opcodes.

       canceling
              The job is waiting  for  locks,  but  is  has  been  marked  for
              cancellation.   It  will  not  transition  to  running,  but  to
              canceled.

       running
              The job is currently being executed.

       canceled
              The job has been canceled before starting execution.

       success
              The job has finished successfully.

       error  The job has failed during runtime, or the master daemon has been
              stopped during the job execution.

Common command line features

   Options
       Many  Ganeti  commands  provide the following options. The availability
       for a certain command can be checked by calling the command  using  the
       --help option.

       gnt-... command [--dry-run] [--priority {low | normal | high}]

       The  --dry-run  option  can be used to check whether an operation would
       succeed.

       The option --priority sets the priority for opcodes  submitted  by  the
       command.

Field formatting

       Multiple  ganeti commands use the same framework for tabular listing of
       resources (e.g. gnt-instance list, gnt-node list, gnt-group list,  gnt-
       debug  locks, etc.). For these commands, special states are denoted via
       a special symbol (in terse mode) or a string (in verbose mode):

       *, (offline)
              The node in question is marked offline, and thus  it  cannot  be
              queried  for  data.  This result is persistent until the node is
              de-offlined.

       ?, (nodata)
              Ganeti expected to receive an answer from this entity,  but  the
              cluster RPC call failed and/or we didn't receive a valid answer;
              usually more information is available in the node daemon log (if
              the  node  is  alive)  or  the master daemon log. This result is
              transient, and  re-running  command  might  return  a  different
              result.

       -, (unavail)
              The  respective  field  doesn't make sense for this entity; e.g.
              querying a down instance for its current memory 'live' usage, or
              querying a non-vm_capable node for disk/memory data. This result
              is persistent, and until the entity state is changed via  ganeti
              commands, the result won't change.

       ??, (unknown)
              This field is not known (note that this is different from entity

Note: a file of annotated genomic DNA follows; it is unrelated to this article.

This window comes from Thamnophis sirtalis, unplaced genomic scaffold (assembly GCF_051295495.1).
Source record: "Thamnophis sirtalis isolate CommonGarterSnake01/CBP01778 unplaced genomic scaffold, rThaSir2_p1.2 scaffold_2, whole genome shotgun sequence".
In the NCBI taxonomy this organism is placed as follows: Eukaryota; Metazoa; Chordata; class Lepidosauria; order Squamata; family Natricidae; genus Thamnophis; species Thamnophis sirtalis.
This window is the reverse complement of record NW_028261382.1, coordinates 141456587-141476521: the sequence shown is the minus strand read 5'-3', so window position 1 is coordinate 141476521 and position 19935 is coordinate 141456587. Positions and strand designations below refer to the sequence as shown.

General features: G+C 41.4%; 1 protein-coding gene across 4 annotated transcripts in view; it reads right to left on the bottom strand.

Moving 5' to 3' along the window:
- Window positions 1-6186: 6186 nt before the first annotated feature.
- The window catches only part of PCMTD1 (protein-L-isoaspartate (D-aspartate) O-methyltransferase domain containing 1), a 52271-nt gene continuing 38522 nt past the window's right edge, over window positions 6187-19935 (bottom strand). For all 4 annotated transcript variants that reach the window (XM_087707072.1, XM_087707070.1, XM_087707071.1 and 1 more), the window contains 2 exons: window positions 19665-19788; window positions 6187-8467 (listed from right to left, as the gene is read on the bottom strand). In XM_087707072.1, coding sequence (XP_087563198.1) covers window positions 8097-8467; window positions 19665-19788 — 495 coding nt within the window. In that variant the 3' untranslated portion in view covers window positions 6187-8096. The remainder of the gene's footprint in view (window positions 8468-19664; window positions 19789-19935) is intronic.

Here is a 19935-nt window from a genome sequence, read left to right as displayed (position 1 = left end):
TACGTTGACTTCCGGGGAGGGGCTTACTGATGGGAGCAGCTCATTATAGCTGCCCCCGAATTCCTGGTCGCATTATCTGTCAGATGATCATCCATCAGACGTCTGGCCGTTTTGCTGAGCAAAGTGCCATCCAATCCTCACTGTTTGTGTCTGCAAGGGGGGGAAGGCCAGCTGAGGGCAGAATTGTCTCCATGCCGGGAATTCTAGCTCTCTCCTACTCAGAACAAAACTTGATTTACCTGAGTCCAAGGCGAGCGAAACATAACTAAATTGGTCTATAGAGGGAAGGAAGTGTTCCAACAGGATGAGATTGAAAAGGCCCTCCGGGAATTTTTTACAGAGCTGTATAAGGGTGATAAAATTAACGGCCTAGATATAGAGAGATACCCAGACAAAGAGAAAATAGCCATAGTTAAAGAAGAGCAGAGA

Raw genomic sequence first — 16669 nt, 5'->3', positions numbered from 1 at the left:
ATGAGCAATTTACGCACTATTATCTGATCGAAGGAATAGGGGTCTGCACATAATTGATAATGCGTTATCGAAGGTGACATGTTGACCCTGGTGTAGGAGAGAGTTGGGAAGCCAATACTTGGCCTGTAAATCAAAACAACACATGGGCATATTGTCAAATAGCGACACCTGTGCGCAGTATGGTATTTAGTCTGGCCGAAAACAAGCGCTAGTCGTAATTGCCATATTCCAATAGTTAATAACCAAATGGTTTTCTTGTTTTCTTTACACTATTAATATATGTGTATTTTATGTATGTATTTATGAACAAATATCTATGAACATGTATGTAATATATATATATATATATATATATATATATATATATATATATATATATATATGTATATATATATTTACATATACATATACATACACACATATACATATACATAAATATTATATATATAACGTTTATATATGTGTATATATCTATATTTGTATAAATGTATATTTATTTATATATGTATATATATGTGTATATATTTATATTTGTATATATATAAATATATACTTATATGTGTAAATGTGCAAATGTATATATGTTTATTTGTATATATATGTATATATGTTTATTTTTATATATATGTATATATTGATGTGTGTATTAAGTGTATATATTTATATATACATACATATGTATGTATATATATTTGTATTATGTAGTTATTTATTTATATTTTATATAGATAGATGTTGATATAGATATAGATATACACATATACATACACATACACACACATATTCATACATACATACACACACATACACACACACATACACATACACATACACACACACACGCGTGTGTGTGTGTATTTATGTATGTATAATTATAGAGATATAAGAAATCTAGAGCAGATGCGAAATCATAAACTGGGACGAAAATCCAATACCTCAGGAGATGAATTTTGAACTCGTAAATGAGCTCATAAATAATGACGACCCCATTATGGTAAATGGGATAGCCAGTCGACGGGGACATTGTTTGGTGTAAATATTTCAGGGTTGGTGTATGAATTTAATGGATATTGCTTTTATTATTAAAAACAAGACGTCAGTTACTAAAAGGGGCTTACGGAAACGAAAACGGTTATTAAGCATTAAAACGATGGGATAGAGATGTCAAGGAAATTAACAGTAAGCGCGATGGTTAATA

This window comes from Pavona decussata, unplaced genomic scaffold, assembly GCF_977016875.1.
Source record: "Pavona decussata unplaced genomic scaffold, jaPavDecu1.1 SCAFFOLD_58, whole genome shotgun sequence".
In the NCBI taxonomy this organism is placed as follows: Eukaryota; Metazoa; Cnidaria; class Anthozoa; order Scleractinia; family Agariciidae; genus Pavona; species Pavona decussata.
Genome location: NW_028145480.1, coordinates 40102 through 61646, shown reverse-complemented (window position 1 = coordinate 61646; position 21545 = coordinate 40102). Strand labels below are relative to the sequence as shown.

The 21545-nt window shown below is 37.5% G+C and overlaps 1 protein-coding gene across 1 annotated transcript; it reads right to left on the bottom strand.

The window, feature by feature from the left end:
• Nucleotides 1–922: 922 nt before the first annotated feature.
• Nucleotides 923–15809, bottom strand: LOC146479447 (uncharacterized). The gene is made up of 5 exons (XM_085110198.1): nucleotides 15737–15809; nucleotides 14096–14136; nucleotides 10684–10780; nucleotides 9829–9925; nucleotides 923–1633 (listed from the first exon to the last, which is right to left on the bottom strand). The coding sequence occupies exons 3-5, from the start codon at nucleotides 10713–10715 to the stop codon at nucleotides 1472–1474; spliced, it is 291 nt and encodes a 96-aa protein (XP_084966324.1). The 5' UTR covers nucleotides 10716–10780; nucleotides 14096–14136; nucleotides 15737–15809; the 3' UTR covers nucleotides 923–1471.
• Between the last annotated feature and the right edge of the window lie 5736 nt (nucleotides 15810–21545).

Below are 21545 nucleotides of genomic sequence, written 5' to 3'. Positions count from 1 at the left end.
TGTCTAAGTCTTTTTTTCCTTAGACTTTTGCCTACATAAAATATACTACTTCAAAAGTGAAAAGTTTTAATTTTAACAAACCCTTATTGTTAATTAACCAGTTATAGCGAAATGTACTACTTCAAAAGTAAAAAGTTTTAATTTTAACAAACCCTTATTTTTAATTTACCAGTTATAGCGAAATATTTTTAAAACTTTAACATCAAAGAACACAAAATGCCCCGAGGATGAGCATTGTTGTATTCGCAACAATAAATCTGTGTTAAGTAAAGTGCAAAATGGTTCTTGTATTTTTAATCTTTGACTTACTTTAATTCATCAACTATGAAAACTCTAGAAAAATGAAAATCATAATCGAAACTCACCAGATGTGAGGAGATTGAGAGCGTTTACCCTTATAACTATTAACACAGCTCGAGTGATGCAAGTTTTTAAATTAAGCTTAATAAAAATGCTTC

being unknown). Either you have mis-typed the field name, or you
              are  using a field that the running Ganeti master daemon doesn't
              know. This result is persistent, re-running  the  command  won't
              change it.

   Key-value parameters
       Multiple    options    take   parameters   that   are   of   the   form
       key=value,key=value,... or category:key=value,....   Examples  are  the
       hypervisor  parameters,  backend  parameters,  etc.   For  these,  it's
       possible to use values that contain  commas  by  escaping  with  via  a
       backslash   (which  needs  two  if  not  single-quoted,  due  to  shell
       behaviour):

             # gnt-instance modify -H kernel_path=an\\,example instance1
             # gnt-instance modify -H kernel_path='an\,example' instance1

Common daemon functionality

       All Ganeti daemons re-open the log file(s) when sent a  SIGHUP  signal.
       logrotate(8) can be used to rotate Ganeti's log files.

REPORTING BUGS

       Report  bugs  to  project website (http://code.google.com/p/ganeti/) or
       contact   the   developers    using    the    Ganeti    mailing    list
       (ganeti@googlegroups.com).

SEE ALSO

       Ganeti  overview  and  specifications:  ganeti(7)  (general  overview),
       ganeti-os-interface(7) (guest OS definitions).

       Ganeti commands:  gnt-cluster(8)  (cluster-wide  commands),  gnt-job(8)
       (job-related   commands),  gnt-node(8)  (node-related  commands),  gnt-
       instance(8) (instance commands), gnt-os(8) (guest  OS  commands),  gnt-
       group(8)  (node  group commands), gnt-backup(8) (instance import/export
       commands), gnt-debug(8) (debug commands).

       Ganeti  daemons:  ganeti-watcher(8)  (automatic  instance   restarter),
       ganeti-cleaner(8)  (job  queue cleaner), ganeti-noded(8) (node daemon),
       ganeti-masterd(8) (master daemon), ganeti-rapi(8) (remote API daemon).

COPYRIGHT

       Copyright (C) 2006, 2007, 2008, 2009, 2010 Google  Inc.  Permission  is
       granted  to  copy,  distribute and/or modify under the terms of the GNU
       General Public License as published by the  Free  Software  Foundation;
       either version 2 of the License, or (at your option) any later version.

       On  Debian systems, the complete text of the GNU General Public License
       can be found in /usr/share/common-licenses/GPL.